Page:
The Queensland leg of a national campaign to boost support for the recognition of indigenous people in the constitution will kick off in Cairns this week.
All Australians will be able to hold their heads high when indigenous people are finally recognised in the constitution, a Queensland historian and activist says.
Jackie Huggins, spokeswoman for campaign group Recognise and former co-chairwoman of Reconciliation Australia, says recognition will strengthen the country’s identity and heal deep wounds.
“It’s also about Australia taking pride,” the former deputy director of University of Queensland’s Aboriginal and Torres Strait Islander studies said.
“The country prides itself on being a place of fairness but we’re still not recognised in the constitution.”
Recognise campaigners have been travelling across the country encouraging people to support the cause.
Dr Huggins will launch the Queensland leg of the campaign in Cairns on Wednesday.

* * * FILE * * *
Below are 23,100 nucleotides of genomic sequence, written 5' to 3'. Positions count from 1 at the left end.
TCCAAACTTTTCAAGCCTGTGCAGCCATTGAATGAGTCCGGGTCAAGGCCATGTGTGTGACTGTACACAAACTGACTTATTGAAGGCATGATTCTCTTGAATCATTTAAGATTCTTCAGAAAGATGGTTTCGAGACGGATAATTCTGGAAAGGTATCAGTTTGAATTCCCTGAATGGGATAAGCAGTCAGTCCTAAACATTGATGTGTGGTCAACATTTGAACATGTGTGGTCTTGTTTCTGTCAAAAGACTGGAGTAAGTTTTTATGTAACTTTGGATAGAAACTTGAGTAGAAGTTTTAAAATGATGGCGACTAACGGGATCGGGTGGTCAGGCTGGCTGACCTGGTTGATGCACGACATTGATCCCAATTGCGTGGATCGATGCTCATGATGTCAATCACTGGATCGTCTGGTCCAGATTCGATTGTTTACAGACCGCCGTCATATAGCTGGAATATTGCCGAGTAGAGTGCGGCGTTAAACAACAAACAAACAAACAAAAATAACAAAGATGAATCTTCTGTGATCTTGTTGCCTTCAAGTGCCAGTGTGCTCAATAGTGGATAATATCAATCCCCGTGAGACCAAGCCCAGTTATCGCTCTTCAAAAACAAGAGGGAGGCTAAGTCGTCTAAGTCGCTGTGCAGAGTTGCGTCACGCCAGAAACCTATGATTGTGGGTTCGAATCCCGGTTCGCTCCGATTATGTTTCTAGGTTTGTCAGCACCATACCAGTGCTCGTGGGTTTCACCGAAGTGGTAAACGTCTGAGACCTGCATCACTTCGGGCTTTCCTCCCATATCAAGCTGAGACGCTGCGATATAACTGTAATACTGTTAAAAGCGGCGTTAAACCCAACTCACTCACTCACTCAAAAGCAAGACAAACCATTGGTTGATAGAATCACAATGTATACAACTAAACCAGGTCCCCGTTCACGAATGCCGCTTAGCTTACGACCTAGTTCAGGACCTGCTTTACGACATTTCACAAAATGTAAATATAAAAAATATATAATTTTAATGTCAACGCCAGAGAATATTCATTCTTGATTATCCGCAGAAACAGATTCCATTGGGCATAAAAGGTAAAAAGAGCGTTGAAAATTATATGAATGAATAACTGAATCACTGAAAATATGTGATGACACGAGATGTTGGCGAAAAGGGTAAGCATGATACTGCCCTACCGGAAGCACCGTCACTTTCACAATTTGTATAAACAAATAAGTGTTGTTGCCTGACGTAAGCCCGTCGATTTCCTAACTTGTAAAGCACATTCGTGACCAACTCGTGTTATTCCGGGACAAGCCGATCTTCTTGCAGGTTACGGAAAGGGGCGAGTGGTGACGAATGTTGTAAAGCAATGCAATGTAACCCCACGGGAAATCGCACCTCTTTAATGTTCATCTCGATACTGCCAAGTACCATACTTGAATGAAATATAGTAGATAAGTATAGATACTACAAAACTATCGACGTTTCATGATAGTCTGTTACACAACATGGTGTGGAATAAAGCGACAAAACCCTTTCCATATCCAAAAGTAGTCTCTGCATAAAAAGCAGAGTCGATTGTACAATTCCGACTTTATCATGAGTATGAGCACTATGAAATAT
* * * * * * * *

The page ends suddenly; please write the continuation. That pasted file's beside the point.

Prime Minister Tony Abbott said in January that recognising indigenous people in the constitution was a”national crusade” that should be important to everyone.
He has promised to finalise a draft form of words for changing the constitution by the end of the year, which will be followed by national debate.
Dr Huggins joined the movement for recognition more than a decade ago.
She says it is time Australia’s indigenous history, which began more than 40,000 years ago, is acknowledged and she’s optimistic most would vote in favour.
“This is the right time and the right thing to do,” the Bidjara and Birri-Gubba Juru woman said.
She also wants any reference to wording that discriminates against race removed from the document.